According to a 2013 report partly funded by the Environmental Protection Agency, residents of South Seattle’s Duwamish Valley are more prone to asthma, diabetes and cancer than those in other parts of King County.
They have some of the highest rates of air pollution and contaminated waste site exposure in the city. That is one of many reasons why, to Sudha Nandagopal, environmental work is inextricably linked to racial, social and economic justice.
On April 22, Mayor Ed Murray announced the Equity and Environment Initiative, meant to address disparities in effects of environmental policy in Seattle and the voices of those who shape it.
“This is an exciting opportunity where the mayor has called out, really specifically, that our environmental policy can’t be in one silo with race and social justice in another,” said Nandagopal, who will be overseeing the initiative as program manager in the city’s Office of Sustainability and Environment. “These things have to come together.”
The initiative aims to ensure all communities — not just the wealthy and the white — benefit from environmental progress in one of the nation’s greenest cities. But it also looks at addressing the lack of diversity in who creates environmental policy, actively seeking and including people of color, immigrants and refugees and low-income populations.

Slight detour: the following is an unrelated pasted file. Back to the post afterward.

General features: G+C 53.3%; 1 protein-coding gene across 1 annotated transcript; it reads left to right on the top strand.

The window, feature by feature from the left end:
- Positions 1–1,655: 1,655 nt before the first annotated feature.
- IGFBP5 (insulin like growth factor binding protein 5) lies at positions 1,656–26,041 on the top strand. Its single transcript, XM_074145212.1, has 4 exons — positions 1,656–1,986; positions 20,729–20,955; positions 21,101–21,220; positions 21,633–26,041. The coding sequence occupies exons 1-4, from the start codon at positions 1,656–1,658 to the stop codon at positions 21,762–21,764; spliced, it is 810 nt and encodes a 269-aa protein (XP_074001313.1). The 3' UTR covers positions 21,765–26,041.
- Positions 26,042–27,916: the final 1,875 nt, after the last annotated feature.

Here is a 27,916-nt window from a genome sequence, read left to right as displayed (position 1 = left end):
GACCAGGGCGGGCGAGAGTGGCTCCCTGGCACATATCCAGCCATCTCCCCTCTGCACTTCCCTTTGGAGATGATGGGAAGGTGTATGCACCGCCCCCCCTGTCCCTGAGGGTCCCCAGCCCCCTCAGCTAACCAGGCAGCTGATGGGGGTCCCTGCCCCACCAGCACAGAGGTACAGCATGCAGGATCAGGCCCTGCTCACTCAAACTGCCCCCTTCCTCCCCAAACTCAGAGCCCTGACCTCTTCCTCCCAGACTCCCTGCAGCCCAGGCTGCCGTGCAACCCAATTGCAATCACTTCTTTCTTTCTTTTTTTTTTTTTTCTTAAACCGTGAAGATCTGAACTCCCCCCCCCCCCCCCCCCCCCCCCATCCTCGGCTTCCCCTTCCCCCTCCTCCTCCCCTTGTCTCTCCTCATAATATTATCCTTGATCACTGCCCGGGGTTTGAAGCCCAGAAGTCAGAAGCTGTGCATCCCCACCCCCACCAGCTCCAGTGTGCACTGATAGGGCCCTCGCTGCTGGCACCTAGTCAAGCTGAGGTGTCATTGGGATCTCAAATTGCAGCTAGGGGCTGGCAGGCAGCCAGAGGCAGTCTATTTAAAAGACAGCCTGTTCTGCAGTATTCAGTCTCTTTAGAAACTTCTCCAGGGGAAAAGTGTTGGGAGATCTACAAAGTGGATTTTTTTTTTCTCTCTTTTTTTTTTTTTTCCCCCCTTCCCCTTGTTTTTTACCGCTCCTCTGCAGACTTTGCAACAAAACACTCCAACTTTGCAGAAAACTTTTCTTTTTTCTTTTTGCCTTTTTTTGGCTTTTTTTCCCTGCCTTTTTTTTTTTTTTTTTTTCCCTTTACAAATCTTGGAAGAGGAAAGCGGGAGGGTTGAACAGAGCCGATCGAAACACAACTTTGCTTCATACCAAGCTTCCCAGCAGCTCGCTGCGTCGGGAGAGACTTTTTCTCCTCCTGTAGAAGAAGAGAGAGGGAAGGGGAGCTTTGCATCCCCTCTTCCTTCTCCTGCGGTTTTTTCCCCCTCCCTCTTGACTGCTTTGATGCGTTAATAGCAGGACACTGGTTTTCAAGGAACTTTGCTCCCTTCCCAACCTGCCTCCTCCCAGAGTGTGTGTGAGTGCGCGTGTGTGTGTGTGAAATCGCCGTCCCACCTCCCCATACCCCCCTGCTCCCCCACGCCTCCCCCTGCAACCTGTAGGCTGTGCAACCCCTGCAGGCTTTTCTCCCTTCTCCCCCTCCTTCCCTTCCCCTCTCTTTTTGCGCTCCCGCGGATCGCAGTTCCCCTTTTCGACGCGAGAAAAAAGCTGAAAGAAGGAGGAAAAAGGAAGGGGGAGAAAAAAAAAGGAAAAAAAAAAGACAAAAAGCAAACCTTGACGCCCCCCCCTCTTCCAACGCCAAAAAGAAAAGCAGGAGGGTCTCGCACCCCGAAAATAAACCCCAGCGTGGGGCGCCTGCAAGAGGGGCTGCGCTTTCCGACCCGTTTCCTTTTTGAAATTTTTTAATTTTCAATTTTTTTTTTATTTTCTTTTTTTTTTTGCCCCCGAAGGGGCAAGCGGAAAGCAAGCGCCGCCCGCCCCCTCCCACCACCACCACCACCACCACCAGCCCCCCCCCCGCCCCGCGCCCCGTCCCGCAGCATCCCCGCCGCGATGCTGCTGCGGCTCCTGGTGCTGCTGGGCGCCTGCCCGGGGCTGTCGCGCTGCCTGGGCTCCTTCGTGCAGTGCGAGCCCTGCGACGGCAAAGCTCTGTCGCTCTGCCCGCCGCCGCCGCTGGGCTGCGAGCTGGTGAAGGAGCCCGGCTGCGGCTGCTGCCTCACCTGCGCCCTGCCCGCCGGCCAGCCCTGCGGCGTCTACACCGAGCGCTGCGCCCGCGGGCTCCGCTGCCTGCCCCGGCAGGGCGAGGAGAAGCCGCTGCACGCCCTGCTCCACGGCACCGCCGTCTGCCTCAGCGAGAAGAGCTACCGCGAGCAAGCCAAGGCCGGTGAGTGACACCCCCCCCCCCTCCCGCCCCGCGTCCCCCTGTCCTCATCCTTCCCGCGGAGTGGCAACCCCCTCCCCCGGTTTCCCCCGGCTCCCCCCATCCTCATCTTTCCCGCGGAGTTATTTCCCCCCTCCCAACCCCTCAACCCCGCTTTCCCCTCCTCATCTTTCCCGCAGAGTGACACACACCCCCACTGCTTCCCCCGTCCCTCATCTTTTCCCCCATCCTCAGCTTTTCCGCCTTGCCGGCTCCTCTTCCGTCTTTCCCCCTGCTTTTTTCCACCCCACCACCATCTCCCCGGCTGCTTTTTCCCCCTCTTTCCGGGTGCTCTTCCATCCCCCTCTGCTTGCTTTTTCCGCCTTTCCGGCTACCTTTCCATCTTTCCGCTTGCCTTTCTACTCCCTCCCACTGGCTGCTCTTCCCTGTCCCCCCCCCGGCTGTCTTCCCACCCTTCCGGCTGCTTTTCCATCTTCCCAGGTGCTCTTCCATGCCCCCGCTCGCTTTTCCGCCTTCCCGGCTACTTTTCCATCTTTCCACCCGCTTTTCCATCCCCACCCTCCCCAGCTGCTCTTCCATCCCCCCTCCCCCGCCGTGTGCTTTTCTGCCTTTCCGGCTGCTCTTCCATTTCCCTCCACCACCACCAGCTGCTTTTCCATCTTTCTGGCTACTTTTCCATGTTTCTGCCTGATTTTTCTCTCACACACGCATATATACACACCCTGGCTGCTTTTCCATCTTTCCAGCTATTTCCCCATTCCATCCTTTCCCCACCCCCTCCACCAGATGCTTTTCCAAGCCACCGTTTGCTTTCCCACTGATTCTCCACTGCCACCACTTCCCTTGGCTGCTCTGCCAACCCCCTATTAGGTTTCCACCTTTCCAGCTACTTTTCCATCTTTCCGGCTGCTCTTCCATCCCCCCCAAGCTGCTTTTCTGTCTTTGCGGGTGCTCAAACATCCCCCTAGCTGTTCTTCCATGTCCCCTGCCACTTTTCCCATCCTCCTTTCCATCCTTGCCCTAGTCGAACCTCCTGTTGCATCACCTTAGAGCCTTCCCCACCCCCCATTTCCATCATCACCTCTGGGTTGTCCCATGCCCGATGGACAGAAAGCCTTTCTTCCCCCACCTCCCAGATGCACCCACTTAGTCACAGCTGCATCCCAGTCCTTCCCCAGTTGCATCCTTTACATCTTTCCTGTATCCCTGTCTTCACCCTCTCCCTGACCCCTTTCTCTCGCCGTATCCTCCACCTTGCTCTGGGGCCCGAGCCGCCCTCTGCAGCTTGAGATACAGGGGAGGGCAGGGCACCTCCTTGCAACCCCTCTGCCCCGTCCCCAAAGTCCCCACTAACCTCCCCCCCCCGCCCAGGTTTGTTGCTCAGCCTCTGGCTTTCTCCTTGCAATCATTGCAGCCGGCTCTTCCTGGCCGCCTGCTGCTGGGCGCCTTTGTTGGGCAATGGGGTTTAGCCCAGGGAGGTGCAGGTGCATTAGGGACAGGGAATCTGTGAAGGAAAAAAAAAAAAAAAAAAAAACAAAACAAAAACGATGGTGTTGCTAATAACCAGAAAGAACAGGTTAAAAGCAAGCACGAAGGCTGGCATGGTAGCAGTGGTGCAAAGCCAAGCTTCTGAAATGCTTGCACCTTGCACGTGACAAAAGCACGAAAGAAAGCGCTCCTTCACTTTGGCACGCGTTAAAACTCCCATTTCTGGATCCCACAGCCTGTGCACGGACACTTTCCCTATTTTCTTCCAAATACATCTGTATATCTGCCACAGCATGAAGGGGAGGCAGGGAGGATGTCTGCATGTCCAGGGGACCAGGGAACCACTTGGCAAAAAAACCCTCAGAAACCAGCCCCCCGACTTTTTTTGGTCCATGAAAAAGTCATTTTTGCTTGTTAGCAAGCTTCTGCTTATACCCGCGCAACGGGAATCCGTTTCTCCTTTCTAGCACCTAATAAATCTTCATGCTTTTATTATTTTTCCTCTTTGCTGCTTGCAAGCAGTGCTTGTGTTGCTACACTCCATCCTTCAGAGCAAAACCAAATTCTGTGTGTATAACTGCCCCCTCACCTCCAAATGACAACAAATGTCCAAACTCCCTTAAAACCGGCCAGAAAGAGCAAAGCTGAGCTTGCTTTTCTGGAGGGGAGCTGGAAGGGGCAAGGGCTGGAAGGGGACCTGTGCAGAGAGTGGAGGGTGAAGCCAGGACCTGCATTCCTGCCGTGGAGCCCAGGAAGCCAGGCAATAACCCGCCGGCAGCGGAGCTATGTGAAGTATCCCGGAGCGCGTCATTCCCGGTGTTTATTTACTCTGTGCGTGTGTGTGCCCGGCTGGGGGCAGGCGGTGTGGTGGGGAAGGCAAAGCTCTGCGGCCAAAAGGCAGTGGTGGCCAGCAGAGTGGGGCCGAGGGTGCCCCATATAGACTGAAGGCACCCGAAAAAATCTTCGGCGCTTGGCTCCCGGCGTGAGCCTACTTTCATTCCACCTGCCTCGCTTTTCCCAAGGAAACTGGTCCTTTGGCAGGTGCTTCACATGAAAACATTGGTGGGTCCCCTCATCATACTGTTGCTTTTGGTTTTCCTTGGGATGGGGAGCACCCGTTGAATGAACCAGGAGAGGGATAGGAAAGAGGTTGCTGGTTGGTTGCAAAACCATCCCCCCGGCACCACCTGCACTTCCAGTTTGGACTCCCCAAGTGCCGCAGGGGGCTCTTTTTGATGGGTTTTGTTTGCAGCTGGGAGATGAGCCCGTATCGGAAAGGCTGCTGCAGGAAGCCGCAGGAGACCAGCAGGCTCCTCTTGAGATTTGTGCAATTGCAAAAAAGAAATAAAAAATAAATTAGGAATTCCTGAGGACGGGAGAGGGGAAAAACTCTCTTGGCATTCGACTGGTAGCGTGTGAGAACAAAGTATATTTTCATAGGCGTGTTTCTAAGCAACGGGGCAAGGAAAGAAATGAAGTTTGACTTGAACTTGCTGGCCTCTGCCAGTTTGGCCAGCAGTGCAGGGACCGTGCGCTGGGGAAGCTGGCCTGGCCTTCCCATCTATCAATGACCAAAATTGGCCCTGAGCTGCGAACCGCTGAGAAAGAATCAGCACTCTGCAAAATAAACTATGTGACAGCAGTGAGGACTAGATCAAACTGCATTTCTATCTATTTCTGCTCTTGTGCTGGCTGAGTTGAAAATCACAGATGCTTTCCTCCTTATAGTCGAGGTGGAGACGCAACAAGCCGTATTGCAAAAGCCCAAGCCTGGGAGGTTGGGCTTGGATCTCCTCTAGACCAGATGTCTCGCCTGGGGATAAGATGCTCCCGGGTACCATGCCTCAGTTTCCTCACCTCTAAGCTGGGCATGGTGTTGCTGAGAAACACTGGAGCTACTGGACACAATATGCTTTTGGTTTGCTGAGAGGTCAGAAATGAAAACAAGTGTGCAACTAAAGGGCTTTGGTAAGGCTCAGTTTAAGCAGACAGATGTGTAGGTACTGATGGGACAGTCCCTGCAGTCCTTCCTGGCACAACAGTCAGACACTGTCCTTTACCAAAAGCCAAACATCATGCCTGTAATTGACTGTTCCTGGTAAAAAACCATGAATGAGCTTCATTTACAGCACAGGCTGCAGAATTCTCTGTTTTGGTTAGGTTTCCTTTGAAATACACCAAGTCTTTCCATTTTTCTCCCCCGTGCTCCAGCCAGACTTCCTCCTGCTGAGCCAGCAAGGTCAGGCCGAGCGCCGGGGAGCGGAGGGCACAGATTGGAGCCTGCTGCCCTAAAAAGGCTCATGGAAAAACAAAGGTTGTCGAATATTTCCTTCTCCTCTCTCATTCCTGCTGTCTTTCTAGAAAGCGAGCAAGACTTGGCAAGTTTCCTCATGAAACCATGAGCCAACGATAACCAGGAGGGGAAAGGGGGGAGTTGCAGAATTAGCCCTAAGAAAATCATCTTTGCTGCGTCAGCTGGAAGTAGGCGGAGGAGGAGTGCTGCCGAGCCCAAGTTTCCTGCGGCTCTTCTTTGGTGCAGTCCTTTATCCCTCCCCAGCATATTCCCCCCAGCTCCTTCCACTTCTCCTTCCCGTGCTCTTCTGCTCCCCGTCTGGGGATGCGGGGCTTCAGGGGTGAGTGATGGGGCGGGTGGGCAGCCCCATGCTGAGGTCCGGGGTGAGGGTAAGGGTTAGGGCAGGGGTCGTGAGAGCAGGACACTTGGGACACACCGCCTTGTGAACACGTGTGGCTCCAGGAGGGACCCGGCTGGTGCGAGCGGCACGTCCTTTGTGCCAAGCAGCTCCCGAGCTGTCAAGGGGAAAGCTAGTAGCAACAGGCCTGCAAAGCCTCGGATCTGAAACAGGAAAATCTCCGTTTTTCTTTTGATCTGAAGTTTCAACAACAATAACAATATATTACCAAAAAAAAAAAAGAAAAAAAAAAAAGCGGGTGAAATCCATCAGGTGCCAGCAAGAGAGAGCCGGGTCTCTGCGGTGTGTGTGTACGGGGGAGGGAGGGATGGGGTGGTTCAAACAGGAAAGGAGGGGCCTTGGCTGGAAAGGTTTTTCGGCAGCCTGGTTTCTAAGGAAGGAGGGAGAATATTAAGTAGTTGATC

A 2014 report from Green 2.0, a working group dedicated to increasing racial diversity in the environmental movement, found that ethnic minorities occupy less than 12 percent of leadership positions in the environmental organizations studied.
“That study said what many of us already know of the environmental mainstream movement, which is that we have a real challenge in making sure that those impacted most by the issue are setting the agenda and are at the forefront of how we are making decisions and creating policy,” Nandagopal said.
The initiative creates the Community Partners Steering Committee, comprising 16 local environmental leaders from diverse backgrounds, including Jill Mangaliman of Got Green, Roxana Norouzi of OneAmerica and Alberto Rodriguez of the Duwamish River Cleanup Coalition.
“The vision for the steering committee is that this is a set of really skilled, thoughtful leaders from our communities who have great experience in engaging various populations,” Nandagopal said.
Mangaliman, executive director of Got Green, is one of those leaders. One of Got Green’s objectives has been to ensure that opportunities arising from the green economy, such as local green jobs and healthy housing, also reach low-income populations and communities of color that are often left behind.
“Whenever there is a movement like this, those are the communities who are not at the table and don’t get the benefits,” Mangaliman said.
The committee will partner with other stakeholders, such as local businesses, to come up with guiding policies and an action agenda for the initiative.
Mangaliman said the initiative is encouraging: It is a step toward becoming “not just a green city, but a just city.”